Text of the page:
Quiet, Low-Key Puerto Armuelles: The Town That Time Forgot

For most people, taking a vacation means returning home a week, or two weeks, later. But when Scott Kuhlman left behind the snowplows and cold weather of Detroit, Michigan, for a fishing trip in sunny Costa Rica, he decided not to return.

In 2000, the small town of Jaco, on the Pacific coast of Costa Rica, was just what Scott was looking for. Soon after moving, he called upon his experience in Michigan and began working as a contractor; building, buying, and selling houses and golf courses. The opportunities in Jaco were perfect and the timing was right, but like so many “perfect places” everyone wanted to be part of it. The condos came, the marinas opened and the streets swelled with tourists. At that point Scott knew it was time to take another vacation.

Eleven years after his first fishing trip to Costa Rica, in 2011, Scott decided to go fishing with some friends in Puerto Armuelles, Panama, just 45 minutes from the Costa Rican border. And for the second time in his life, he discovered a place he could see himself living. For Scott, Puerto Armuelles was a town that time seemed to have forgot. There were no high rises or shopping malls. Although the beach stretches for miles, there were no condos or marinas. The streets were quiet, and the tourists were few and far between. It suited Scott from the get-go, and within a year he had successfully relocated.

“There is nowhere in the world that you can get property on the coast for the prices here in Puerto,” says Scott. And this opened up a huge business opportunity. With a simple $40,000 investment, and a matching investment from his friend, Bob, back in Jaco, he opened a small hotel neighboring his house. “There was nothing here back then; there were no other hotels on the beach,” he says.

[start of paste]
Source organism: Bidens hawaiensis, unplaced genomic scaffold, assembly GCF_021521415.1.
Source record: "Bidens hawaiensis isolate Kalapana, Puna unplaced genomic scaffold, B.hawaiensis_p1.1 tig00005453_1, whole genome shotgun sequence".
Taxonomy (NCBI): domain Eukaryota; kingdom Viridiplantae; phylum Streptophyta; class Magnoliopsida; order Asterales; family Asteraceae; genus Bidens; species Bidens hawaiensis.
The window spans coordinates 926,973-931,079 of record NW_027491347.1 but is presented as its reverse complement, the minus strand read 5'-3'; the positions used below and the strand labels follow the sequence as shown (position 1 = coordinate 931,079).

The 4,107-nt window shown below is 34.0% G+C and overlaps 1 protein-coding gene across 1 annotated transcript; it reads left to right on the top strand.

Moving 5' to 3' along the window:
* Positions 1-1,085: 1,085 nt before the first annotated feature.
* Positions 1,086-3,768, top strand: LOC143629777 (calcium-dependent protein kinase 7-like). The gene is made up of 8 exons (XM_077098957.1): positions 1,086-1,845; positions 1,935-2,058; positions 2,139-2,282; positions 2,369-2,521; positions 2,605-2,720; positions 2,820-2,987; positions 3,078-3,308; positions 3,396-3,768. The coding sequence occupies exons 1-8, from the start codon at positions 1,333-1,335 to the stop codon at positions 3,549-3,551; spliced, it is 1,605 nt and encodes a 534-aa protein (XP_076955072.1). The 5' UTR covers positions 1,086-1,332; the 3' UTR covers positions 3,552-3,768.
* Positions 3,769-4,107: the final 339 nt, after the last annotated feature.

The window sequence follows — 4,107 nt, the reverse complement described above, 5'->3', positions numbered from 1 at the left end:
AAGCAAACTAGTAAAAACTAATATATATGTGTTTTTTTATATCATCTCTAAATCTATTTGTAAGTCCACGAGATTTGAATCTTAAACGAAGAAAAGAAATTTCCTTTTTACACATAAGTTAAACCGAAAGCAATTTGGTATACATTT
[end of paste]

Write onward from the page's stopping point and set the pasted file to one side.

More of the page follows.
Tsunami Inn originally opened with three individual cabanas and a glimmering blue pool, all with ocean views. “I really came to Puerto because of the old golf course, I had thoughts of rehabbing it,” says Scott, “but when Bob got interested in going into business and leaving behind Jaco as well, I was all in.” The investment has paid off as Tsunami Hotel has become a destination point in Puerto Armulles. “I could live off the hotel if I were still single,” Scott says. Not only has Tsunami provided tourists with a great get-away, it has also become a meeting place for local expats looking to play horseshoes, catch up on gossip and have a few cold beers.

Scott’s own home is a two-story 3,000-square-foot property overlooking the Pacific Ocean. Building the house next door to the hotel has made managing the business easy, but also gives Scott some well needed privacy. “I don’t think you could build it today for what I did back in 2011, but you could still build it just as fast and just as well.”

Scott says that life in Puerto Armuelles is incredibly affordable. “$1,000 a month is plenty to live on and I can still enjoy going out on the town and eating well. You can’t beat life here: pork is a third of the price, maybe a quarter of the price of back home, and it’s fresh; it just came from someone’s farm. I buy grouper for $2 a pound, while my friends back in the States tell me they pay something like $22 a pound.”

Although he misses his morel mushrooms in the spring and black walnuts in the fall, “Every tree in Panama has something you can eat,” says Scott. Puerto is a coastal town, but it is located in Chiriqui, which is a province known for its highlands. Chiriqui is also famous for its produce; whether one is looking for fruits of vegetables, most everything is grown locally, making prices in Puerto very affordable.

For Scott and his fellow expats, who call Puerto Armuelles home, there is no place like it in the world. “You have the friendliest people. You smile at them and they smile right back.” Scott says, as he waves at the man passing by, selling shrimp from his bicycle. “Life is cool, that’s all I can say.”

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